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Flashcards in Hypothalamic & Pituitary Hormones Deck (47)

How do hypothalamic hormones reach the anterior pituitary gland?

A branch of the hypophyseal artery ramifies into a capillary bed in the lower hypothalamus, and hypothalmic hormones destined for the anterior pituitary are secreted into that capillary blood.
Blood from those capillaries drains into hypothalamic-hypophyseal portal veins. Portal veins are defined as veins between two capillary beds; the hypothalamic-hypophyseal portal veins branch again into another series of capillaries within the anterior pituitary.


How do hormones enter the bloodstream from the anterior-pituitary and posterior pituitary glands?

Capillaries within the anterior pituitary, which carry hormones secreted by that gland, coalesce into veins that drain into the systemic venous blood ie., the hypophyseal vein. Those veins also collect capillary blood from the posterior pituitary gland.


What is the adenohypophysis and what types of hormones does it secrete?

The anterior pituitary or adenohypophysis is a classical gland composed predominantly of cells that secrete protein hormones:

 eg., GH, TRH, GnRH, insulin


What is the neurohypophysis? 

The posterior pituitary or neurohypophysis is not a separate organ, but an extension of the hypothalamus. It secretes the protein hormones ADH (vasopressin) & oxytocin.

It is composed largely of the axons of hypothalamic neurons which extend downward as a large bundle behind the anterior pituitary. It also forms the so-called pituitary stalk.



What are the different regions of the adenohypophysis, aka anterior pituitary?

Pars distalis - the largest section
Pars tuberalis - a collar of tissue that usually surrounds the infundibular stalk
Pars intermedia - a narrow band that is usually separated from the pars distalis by a hypophyseal cleft


What are the different regions of the neurohypophysis, aka posterior pituitary gland?

Pars nervosa - the bulk of the posterior pituitary
Median eminence - the upper section of the neurohypophysis above the pars tuberalis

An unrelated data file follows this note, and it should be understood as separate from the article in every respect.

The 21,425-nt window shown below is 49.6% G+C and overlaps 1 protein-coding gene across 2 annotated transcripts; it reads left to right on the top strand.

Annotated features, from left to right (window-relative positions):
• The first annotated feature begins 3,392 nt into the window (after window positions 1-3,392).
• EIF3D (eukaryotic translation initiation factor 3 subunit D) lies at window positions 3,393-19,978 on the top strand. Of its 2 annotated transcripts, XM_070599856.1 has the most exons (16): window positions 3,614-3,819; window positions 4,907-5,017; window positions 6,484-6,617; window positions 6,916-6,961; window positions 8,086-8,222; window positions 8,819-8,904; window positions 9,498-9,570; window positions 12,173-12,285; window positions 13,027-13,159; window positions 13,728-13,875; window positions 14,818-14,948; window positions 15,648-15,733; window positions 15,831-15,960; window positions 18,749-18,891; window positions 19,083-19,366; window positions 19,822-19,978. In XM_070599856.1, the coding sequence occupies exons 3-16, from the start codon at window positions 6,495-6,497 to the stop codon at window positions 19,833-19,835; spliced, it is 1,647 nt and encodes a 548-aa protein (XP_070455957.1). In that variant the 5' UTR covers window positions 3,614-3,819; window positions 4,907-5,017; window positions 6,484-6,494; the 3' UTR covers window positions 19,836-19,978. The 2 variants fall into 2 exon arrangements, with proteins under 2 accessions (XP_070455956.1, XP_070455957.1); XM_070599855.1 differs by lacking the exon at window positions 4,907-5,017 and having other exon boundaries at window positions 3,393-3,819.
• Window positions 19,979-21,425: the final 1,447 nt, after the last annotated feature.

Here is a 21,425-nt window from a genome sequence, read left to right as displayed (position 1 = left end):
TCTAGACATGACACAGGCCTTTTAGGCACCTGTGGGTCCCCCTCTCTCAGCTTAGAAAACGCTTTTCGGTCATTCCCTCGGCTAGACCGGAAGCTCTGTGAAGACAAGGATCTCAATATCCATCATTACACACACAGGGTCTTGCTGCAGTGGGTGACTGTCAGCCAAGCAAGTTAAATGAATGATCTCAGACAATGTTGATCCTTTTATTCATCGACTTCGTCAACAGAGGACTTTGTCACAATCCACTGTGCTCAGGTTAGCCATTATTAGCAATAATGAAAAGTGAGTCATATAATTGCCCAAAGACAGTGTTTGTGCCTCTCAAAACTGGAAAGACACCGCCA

Infundibular stalk - the "stem" that connects the pars nervosa to the base of the brain


What are the types of cells that comprise the pars distalis of the adenohypophysis, aka anterior pituitary, and what do they look like when stained with  haematoxylin & eosin (H&E)?

Acidophils have cytoplasm that stains red or orange
Basophils have cytoplasm that stains a bluish color
Chromophobes have cytoplasm that stains very poorly

The differential staining pattern described above is a reflection of the type of hormonal content of the cells.



In the pars distalis of the adenohypophysis, there are cells that stain in three different colour groups: 

Acidophils, which stain pink or orange

Basophils, which stain bluish

Chromophobes, which stain poorly

Their colours reflect their different hormonal contents of the cells. What are the types of cells and what are the hormones produced by each type of cell?

ACIDOPHILS - cells that contain the peptide/protein hormones:

Somatotropes produce GH
Lactotropes produce PRL

BASOPHILS - cells that contain glycoprotein hormones:

Thyrotropes produce TSH
Gonadotropes produce LH & FSH
Corticotropes produce adrenocorticotrophic hormone (ACTH)

CHROMOPHOBES - Minimal or no hormonal content. Many may be acidophils or basophils that have degranulated and thereby are depleted of hormone. Some may also represent stem cells that have not yet differentiated into hormone-producing cells.





What type of trophic cells produce prolactin, where are they located, and what colour do they stain with H&E?

Lactotroph cells in the pars distalis of the adenohypophysis (anterior pituitary) produce prolactin, a peptide hormone. Lactotrophs are acidophils, staining red or orange with haematoxylin & eosin. 

NB Somatotrophs, which produce GH (growth hormone), another peptide hormone, are also acidophils in the pars distalis of the adenohypophysis. 


What type of pituitary trophic cells produce LH & FSH, where are they located and what colour do they stain with haematoxylin & eosin?

Gonadotrophs in the pars distalis of the adenohypophysis produce the reproductive glycoprotein hormones LH & FSH. 

Gonadotrophs are basophils that stain bluish with H&E. 


What types of cells produce glycoprotein hormones such as thyroid stimulating hormone (TSH) & adrenocorticotrophic hormone (ACTH)? Where are these cells located, and what colour do they stain in H&E?

The glycoproteins TSH & ACTH stimulate the thyroid & adrenal glands, so they are higher up in the hypothalamus-pituitary-adrenal axis. 

They are produced & secreted by the anterior pituitary's pars distalis, by thyrotrophs (for TSH) & corticotrophs (for ACTH). 

They are basophils, so they stain blue in H&E.